“We are moving from a world where we interact with technology to a world where the technology (environment) interacts with us. For example, the Nest thermostat learns our behaviors and reacts accordingly, as opposed to having us program our thermostats. It will be the same with our vehicles – vehicles will learn our patterns/schedules and support our activities related to our day-to-day transportation needs,” said Doug Peters, analytics leader at GE Capital Fleet Services.

10. Proactive Vehicle Communication to Become New Fleet Norm

“Companies will continue to embrace the use of technology in their fleet vehicles to reduce fleet costs as well as drive employee productivity. Increasingly, vehicles are able to proactively communicate information letting the driver know when a vehicle requires servicing or when a maintenance issue exists,” said Amy Blaine, vice president, consulting, analytics, and sustainability at Donlen.

11. Digital Wallets will Supplant Fuel Cards

“Digital wallets enabled through mobile technologies (phones or wearables) will supplant fuel cards as the payment mechanism,” said Rozmiarek of Wheels.

12. Gamification: Key Tool in Driver Behavior Modification

“Gamification will become a key to controlling driver behavior, allowing for competition among drivers and rewards for good driver behavior in regards to safety, productivity, and vehicle maintenance,” said Semsey of LeasePlan USA.

13. Data Analytics to Have a Huge Impact in Developing Actionable Fleet Events

“Of all the new innovations that will hit the fleet market in the next five to 10 years, data analytics will have the biggest impact. The ability to create and use tools that will turn raw data into actionable events will significantly impact fleet managers. These next-generation productivity tools will aggregate and correlate massive amounts of data and turn these data points into a series of recommendations, best practices, and predictable outcomes,” said Candeloro of ARI.

14. The Rise of Online Tools to Analyze Real-Time ‘What-If’ Scenarios

“The rise of integrated, advanced data analytics will change the way fleets are managed. The data coming from the vehicle itself, combined with maintenance data and general data on that model, will allow fleets to target replacement on a vehicle-by-vehicle basis rather than a generalized replacement date. Fleets will have online tools to do real-time ‘what-if’ scenarios in selecting vehicles that forecast how a given model will perform over multiple years across a range of variables from fuel economy to maintenance to safety,” said Rozmiarek of Wheels.

15. Vehicles Become True Mobile Offices

“Vehicles are already becoming more of a mobile office with WiFi-enabled capabilities, and we envision this trend to continue and become a standard offering,” said Jastrow of GE Capital Fleet Services.

16. More Prevalent Driver Behavior Management Tools

“The use of driver behavior management tools will become more prevalent. Driver scorecards that measure, track, and drive better decision making around driver behavior and how these behaviors impact safety, productivity, and cost containment will become more commonplace,” said Candeloro of ARI.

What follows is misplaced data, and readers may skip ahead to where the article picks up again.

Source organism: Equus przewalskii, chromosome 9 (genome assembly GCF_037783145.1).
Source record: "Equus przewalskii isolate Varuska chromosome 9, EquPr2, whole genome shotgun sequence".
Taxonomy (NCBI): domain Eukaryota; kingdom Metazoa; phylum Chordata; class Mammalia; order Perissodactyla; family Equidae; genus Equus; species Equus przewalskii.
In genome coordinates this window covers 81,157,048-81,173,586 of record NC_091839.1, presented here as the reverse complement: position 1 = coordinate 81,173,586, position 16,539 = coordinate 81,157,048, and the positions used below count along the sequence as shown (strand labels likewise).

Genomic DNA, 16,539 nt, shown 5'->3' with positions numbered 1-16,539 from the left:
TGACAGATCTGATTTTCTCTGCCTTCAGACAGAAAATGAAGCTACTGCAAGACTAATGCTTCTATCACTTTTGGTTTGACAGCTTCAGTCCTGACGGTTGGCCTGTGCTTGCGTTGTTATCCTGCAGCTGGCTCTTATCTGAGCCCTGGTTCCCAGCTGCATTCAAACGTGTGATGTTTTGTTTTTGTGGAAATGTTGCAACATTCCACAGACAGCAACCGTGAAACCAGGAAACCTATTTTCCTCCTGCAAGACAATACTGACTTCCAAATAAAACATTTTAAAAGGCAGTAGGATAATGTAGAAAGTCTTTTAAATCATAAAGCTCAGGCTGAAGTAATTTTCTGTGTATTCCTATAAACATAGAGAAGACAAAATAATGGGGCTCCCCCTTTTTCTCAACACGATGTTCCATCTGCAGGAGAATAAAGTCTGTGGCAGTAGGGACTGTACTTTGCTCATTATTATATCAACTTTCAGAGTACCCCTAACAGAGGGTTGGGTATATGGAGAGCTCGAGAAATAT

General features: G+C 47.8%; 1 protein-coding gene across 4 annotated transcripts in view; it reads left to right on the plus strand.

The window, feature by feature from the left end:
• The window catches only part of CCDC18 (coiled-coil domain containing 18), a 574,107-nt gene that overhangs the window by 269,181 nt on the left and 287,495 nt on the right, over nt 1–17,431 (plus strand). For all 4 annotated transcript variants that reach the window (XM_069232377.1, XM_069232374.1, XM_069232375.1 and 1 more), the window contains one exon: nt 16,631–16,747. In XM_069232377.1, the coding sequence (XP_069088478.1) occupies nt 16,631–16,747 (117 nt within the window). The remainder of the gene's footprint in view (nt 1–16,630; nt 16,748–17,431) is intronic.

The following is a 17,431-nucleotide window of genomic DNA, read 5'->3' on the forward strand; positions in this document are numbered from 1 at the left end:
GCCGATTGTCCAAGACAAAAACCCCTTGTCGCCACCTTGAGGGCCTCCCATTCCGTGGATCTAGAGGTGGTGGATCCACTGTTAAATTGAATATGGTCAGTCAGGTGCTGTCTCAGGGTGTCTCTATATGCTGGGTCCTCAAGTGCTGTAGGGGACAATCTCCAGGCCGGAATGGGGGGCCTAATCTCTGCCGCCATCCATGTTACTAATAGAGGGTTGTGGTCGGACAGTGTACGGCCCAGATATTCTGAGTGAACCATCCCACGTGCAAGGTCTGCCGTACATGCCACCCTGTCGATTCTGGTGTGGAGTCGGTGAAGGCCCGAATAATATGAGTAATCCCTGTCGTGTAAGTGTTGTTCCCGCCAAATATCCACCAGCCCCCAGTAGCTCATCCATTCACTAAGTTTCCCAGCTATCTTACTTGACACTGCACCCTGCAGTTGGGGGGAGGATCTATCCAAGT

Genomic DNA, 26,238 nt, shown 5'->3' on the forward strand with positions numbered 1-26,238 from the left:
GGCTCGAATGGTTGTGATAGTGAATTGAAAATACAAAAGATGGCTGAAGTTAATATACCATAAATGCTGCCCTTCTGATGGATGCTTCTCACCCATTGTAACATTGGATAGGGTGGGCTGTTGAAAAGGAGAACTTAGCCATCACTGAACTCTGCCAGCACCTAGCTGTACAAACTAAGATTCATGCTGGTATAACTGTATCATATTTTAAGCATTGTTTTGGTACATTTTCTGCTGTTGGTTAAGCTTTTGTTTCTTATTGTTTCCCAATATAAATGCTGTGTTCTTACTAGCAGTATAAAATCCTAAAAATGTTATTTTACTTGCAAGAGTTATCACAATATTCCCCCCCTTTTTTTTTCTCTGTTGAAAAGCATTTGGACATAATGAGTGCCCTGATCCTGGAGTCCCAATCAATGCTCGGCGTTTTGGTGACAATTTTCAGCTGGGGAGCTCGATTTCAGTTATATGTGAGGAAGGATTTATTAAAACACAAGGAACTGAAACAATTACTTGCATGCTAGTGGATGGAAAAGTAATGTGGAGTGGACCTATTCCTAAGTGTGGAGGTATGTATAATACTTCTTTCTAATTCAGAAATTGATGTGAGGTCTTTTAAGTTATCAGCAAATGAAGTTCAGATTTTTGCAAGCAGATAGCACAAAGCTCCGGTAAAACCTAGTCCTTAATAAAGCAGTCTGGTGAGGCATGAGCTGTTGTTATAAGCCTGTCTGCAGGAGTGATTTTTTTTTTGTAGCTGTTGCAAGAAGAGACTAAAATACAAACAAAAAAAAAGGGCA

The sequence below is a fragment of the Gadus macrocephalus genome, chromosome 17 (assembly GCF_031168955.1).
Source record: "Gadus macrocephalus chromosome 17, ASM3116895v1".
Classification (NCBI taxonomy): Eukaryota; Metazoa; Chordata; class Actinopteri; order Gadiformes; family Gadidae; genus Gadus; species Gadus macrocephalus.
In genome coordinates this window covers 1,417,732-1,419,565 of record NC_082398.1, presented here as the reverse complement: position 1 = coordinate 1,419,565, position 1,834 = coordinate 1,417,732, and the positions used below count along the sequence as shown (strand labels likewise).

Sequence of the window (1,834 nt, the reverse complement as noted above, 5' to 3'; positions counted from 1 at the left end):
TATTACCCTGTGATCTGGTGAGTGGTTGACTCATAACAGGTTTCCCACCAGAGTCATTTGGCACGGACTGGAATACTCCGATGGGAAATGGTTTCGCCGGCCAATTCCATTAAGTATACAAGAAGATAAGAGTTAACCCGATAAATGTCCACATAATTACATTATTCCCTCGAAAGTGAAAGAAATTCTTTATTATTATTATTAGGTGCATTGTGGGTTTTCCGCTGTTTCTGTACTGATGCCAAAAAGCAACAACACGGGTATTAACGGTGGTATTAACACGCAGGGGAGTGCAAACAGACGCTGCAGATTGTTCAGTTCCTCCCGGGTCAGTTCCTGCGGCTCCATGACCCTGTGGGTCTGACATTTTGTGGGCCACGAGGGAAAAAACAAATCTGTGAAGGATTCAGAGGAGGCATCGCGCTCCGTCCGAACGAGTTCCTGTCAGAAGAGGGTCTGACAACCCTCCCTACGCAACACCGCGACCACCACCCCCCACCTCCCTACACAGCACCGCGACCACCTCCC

17. Visual Analytics to Compete with Traditional Analytical Tools

“The tools will become more analytical and visual as well. Traditional analysis tools, such as Microsoft Excel and Access, will be used; however, these other visual tools will start becoming more standard in our analysis,” said Jastrow of GE Capital Fleet Services.

18. New Fleet Management Capabilities from Connected Vehicles

“The majority of OEMs will include cellular connectivity for many all-new models in the next 10 years. This will drive a number of services, such as the ability of vehicles to alert a driver and maintenance advisor with specific information if it is having a problem. In addition, there will be the ability to send information to the vehicle. This could include targeted traffic alerts, or something like a change in itinerary for the driver,” said Rozmiarek of Wheels.

19. Enhanced Smartphone Apps to Manage Fleet Vehicles

“Some additional technology improvements will include instructing vehicles to find a parking spot and pick you up at the entrance of the building when you are leaving, smarter in-vehicle climate control, and entertainment systems. It’s likely that we’ll see people building smartphone apps designed exclusively for use with vehicles,” said Gilbert of Element Fleet Management.

20. Maintenance Becomes Outbound

“Maintenance reminders will guide the driver through scheduling maintenance and the integration of vehicle and mobile devices will provide that data (with the driver’s permission) to the maintenance shop,” said Rozmiarek.

21. New Generation of Telematics will Emerge

Below are several perspectives on how telematics will evolve as a fleet management tool:

22. Telematics Part of a Larger Trend to the Connected Vehicle

"There will be three big changes to fleet management. Those changes are all about data, data, and more data. This goes beyond just telematics data and is all about the connected vehicle," said Steve Jastrow, strategic consulting manager at GE Capital Fleet Services.

"We envision a point where vehicles are talking to one another to give real-time updates on traffic patterns allowing for new and real-time routing change that impact productivity, or road conditions alerting drivers of slick or icy roads to slow down, resulting in fewer incidents. We also envision the vehicle auto scheduling repairs with local facilities as diagnostic codes are triggered or navigate drivers to the lowest cost for fuel,” Jastrow said.

23. Fleet Productivity will Revolve Around Telematics

"Fleet productivity tools are evolving at a rapid pace due to the adoption of telematics across many commercial fleets. Through telematics, customers are able to track their vehicles’ locations and ensure they are being properly utilized on the road," said Tom Sloan, manager, telematics products at Donlen.